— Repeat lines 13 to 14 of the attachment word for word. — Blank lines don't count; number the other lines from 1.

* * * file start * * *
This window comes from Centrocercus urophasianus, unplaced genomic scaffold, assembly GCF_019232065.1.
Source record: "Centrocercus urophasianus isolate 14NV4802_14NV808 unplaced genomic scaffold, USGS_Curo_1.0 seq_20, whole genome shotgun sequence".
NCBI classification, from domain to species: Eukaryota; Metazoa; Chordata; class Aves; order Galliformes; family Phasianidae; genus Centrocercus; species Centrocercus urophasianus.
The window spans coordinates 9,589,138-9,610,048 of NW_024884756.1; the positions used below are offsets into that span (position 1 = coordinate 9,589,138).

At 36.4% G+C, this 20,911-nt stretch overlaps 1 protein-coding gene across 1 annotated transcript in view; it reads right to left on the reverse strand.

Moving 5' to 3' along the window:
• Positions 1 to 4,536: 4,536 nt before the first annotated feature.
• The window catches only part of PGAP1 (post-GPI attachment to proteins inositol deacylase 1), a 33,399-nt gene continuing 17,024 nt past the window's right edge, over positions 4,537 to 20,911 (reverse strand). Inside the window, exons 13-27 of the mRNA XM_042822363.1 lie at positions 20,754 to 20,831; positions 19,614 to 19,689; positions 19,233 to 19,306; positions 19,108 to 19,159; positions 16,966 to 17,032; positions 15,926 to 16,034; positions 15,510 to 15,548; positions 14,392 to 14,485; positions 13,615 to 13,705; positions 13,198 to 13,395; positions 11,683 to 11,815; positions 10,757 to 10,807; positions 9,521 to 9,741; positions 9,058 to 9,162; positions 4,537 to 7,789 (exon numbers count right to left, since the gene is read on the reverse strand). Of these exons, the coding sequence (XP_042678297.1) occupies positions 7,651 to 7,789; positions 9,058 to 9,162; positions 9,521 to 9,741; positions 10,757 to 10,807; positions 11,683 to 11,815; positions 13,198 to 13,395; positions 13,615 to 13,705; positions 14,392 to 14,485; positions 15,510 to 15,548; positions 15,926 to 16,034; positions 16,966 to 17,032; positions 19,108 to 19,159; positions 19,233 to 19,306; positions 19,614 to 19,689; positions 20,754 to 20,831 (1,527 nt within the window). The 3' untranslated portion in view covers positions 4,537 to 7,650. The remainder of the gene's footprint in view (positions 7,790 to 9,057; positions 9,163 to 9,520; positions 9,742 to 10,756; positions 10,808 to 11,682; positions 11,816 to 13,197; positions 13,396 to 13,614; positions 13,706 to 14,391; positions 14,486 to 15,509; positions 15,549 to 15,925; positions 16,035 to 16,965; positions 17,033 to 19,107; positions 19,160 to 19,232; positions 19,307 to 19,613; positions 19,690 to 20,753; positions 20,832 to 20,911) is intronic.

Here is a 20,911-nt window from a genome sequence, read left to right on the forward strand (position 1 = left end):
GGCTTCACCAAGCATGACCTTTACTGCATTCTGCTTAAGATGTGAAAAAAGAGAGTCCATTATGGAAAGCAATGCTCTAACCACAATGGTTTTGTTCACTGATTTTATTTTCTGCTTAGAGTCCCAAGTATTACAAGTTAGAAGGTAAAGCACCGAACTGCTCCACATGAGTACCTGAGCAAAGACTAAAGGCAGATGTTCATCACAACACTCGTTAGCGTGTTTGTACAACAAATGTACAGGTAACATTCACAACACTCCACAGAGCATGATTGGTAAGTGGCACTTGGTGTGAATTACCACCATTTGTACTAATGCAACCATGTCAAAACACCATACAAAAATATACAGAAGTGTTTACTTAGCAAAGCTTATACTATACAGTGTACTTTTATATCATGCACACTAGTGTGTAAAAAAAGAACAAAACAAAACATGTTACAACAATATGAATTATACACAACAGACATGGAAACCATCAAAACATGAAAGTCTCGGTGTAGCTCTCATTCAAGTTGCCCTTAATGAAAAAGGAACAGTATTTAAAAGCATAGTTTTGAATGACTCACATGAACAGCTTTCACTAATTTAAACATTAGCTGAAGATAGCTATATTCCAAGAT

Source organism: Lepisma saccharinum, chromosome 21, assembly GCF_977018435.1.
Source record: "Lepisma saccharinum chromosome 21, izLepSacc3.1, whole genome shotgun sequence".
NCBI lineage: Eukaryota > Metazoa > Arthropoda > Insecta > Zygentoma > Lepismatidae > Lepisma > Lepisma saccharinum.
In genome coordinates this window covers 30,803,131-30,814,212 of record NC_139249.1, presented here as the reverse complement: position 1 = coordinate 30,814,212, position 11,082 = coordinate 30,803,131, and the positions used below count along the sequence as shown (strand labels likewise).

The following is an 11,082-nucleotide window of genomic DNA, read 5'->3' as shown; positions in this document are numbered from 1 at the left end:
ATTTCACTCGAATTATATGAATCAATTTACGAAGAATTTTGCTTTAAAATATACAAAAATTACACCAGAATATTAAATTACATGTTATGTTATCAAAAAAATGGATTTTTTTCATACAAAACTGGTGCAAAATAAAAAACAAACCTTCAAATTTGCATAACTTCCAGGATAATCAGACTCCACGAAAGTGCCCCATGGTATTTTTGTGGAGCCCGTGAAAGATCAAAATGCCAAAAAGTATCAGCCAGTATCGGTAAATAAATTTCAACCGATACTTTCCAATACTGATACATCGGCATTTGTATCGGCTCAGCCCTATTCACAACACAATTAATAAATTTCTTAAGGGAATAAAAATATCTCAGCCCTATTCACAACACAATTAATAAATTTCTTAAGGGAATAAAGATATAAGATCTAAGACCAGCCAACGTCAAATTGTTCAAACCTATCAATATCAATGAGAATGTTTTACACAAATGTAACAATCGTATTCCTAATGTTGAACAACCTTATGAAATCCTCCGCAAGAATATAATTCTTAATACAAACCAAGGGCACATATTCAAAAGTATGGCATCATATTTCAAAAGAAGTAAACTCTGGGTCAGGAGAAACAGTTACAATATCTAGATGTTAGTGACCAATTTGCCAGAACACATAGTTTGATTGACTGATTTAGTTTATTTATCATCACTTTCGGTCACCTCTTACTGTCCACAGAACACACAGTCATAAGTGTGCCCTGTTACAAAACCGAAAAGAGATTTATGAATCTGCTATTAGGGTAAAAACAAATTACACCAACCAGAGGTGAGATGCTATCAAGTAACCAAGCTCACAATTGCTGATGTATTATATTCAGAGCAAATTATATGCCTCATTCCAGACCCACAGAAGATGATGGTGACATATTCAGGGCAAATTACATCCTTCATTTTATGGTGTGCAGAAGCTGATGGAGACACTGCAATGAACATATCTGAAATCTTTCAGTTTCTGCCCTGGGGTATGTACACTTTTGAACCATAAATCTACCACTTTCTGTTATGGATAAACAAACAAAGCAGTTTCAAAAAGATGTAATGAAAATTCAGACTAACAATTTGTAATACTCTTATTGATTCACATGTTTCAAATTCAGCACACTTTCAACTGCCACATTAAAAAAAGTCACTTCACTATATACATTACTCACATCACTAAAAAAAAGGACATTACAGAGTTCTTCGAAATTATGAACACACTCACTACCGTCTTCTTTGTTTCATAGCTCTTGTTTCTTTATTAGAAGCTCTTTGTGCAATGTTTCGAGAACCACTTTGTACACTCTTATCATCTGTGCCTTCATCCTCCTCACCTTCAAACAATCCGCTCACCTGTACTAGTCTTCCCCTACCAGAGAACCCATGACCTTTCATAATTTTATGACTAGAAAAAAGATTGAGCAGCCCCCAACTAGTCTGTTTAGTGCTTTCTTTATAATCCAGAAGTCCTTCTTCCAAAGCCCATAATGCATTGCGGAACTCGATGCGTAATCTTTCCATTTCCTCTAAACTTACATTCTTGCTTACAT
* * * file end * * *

NCBI lineage: Eukaryota > Metazoa > Arthropoda > Insecta > Zygentoma > Lepismatidae > Lepisma > Lepisma saccharinum.
In genome coordinates this window covers 30,803,131-30,814,212 of record NC_139249.1, presented here as the reverse complement: position 1 = coordinate 30,814,212, position 11,082 = coordinate 30,803,131, and the positions used below count along the sequence as shown (strand labels likewise).